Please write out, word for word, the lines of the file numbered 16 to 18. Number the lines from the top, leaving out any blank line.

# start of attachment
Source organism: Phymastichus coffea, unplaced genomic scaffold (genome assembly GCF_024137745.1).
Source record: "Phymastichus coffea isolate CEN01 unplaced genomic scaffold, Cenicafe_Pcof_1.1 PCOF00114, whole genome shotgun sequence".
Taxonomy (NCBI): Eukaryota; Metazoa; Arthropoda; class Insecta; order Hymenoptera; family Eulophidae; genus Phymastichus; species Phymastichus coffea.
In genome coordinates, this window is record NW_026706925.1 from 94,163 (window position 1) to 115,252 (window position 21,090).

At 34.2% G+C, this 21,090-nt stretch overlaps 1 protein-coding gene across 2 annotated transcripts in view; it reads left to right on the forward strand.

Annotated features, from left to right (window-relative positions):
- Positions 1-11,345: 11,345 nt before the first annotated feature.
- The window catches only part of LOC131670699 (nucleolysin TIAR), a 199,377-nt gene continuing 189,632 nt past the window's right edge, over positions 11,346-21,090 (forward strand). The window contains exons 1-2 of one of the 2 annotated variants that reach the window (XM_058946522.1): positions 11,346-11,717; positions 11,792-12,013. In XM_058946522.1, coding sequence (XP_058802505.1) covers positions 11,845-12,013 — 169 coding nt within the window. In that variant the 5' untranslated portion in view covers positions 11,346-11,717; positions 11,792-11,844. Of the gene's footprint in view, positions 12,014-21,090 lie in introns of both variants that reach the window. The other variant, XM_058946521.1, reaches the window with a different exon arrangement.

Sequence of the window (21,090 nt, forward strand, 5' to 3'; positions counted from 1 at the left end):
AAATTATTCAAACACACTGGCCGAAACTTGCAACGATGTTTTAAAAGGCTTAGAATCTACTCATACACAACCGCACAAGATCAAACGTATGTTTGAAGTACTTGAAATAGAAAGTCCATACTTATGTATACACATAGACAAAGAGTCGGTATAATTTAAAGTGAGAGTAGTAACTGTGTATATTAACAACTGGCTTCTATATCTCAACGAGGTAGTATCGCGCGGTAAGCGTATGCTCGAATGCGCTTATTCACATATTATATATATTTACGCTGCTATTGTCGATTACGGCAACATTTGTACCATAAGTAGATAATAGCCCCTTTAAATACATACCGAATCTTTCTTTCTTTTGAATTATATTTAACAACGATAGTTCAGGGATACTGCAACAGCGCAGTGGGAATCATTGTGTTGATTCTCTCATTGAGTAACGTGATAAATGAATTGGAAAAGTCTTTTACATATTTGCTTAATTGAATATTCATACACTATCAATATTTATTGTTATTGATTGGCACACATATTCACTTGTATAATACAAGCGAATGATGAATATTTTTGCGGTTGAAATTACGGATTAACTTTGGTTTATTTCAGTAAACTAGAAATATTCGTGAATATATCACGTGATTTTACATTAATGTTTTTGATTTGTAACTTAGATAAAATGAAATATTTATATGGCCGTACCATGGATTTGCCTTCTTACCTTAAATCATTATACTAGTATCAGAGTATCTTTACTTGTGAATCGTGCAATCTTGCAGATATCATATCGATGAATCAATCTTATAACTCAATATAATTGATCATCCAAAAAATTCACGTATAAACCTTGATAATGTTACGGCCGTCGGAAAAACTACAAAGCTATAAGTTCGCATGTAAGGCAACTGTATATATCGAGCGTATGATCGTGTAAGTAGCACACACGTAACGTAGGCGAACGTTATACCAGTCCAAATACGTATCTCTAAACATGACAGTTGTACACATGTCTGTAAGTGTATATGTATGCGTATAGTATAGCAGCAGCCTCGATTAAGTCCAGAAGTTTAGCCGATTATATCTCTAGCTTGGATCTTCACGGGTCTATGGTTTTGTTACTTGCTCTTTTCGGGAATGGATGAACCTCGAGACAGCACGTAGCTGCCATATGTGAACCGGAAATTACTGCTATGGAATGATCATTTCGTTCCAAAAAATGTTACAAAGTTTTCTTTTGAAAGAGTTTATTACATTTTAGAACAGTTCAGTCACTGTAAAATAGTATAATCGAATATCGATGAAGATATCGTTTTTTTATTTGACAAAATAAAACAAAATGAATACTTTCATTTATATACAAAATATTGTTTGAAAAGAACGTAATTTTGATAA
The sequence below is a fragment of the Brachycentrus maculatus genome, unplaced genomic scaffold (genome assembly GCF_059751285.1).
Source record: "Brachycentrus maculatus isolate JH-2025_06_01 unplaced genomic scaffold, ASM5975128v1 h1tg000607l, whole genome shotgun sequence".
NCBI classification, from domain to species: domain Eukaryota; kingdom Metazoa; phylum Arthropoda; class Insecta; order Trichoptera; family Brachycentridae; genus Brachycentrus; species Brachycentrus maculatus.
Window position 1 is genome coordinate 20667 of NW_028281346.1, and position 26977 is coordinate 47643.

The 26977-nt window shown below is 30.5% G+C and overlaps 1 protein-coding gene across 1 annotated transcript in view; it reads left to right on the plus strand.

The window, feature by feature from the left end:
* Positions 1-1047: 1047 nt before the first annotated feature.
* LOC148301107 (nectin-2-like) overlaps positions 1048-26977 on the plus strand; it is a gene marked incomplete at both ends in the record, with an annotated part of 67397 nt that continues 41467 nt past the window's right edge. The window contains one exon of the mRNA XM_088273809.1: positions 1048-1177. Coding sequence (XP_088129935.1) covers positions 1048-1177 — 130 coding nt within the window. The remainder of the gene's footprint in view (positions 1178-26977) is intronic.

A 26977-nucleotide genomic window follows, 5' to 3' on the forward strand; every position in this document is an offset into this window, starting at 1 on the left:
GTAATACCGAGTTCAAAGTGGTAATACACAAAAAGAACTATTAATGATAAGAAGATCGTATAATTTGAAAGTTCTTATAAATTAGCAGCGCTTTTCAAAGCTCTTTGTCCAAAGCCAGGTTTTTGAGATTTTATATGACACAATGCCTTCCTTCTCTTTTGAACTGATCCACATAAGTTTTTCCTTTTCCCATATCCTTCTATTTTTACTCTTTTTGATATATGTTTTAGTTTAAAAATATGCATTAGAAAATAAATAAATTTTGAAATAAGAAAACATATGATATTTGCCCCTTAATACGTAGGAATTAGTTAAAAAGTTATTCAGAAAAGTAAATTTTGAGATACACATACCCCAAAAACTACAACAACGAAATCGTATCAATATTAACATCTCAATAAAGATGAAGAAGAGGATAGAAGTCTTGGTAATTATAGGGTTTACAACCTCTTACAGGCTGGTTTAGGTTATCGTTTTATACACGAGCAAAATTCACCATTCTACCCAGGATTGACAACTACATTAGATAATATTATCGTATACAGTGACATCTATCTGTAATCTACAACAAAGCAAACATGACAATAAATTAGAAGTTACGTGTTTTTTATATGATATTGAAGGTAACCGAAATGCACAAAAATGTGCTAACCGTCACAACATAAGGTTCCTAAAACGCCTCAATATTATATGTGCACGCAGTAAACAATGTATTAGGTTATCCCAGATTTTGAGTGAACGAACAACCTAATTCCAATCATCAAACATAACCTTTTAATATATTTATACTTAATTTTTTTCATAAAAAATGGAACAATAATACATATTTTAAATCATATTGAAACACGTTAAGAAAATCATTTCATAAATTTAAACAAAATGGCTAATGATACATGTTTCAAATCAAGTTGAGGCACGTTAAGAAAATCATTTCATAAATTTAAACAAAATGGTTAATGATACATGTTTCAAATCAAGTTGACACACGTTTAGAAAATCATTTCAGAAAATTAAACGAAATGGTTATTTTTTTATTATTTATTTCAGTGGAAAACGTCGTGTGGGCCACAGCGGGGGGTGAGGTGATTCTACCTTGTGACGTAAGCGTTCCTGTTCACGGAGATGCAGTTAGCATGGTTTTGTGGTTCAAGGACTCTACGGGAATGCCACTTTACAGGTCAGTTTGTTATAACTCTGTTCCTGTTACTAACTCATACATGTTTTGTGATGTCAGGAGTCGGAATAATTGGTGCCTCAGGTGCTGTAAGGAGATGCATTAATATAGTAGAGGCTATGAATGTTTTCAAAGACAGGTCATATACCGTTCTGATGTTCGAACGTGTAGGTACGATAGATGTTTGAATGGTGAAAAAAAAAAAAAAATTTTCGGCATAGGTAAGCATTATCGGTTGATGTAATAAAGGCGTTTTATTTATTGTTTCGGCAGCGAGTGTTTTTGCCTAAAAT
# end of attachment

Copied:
The window, feature by feature from the left end:
* Positions 1-1047: 1047 nt before the first annotated feature.
* LOC148301107 (nectin-2-like) overlaps positions 1048-26977 on the plus strand; it is a gene marked incomplete at both ends in the record, with an annotated part of 67397 nt that continues 41467 nt past the window's right edge. The window contains one exon of the mRNA XM_088273809.1: positions 1048-1177. Coding sequence (XP_088129935.1) covers positions 1048-1177 — 130 coding nt within the window. The remainder of the gene's footprint in view (positions 1178-26977) is intronic.